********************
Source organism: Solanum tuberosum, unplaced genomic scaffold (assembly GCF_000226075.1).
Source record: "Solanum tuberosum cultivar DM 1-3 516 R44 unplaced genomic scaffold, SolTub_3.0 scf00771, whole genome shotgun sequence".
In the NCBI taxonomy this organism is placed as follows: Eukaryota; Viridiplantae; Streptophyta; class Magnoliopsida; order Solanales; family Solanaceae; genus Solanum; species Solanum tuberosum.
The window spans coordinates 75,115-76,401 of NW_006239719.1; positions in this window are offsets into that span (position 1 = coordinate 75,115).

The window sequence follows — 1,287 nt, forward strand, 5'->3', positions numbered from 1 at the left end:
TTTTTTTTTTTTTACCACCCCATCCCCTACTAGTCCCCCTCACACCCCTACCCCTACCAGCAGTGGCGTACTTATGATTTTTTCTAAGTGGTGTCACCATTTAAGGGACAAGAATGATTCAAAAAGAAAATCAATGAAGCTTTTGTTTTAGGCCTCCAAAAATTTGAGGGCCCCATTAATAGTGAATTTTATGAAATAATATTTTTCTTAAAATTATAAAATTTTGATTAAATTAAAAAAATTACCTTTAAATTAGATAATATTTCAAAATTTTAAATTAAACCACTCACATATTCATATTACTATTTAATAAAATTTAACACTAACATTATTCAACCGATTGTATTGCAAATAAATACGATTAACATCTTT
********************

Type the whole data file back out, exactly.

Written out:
Source organism: Solanum tuberosum, unplaced genomic scaffold (assembly GCF_000226075.1).
Source record: "Solanum tuberosum cultivar DM 1-3 516 R44 unplaced genomic scaffold, SolTub_3.0 scf00771, whole genome shotgun sequence".
In the NCBI taxonomy this organism is placed as follows: Eukaryota; Viridiplantae; Streptophyta; class Magnoliopsida; order Solanales; family Solanaceae; genus Solanum; species Solanum tuberosum.
The window spans coordinates 75,115-76,401 of NW_006239719.1; positions in this window are offsets into that span (position 1 = coordinate 75,115).

The window sequence follows — 1,287 nt, forward strand, 5'->3', positions numbered from 1 at the left end:
TTTTTTTTTTTTTACCACCCCATCCCCTACTAGTCCCCCTCACACCCCTACCCCTACCAGCAGTGGCGTACTTATGATTTTTTCTAAGTGGTGTCACCATTTAAGGGACAAGAATGATTCAAAAAGAAAATCAATGAAGCTTTTGTTTTAGGCCTCCAAAAATTTGAGGGCCCCATTAATAGTGAATTTTATGAAATAATATTTTTCTTAAAATTATAAAATTTTGATTAAATTAAAAAAATTACCTTTAAATTAGATAATATTTCAAAATTTTAAATTAAACCACTCACATATTCATATTACTATTTAATAAAATTTAACACTAACATTATTCAACCGATTGTATTGCAAATAAATACGATTAACATCTTT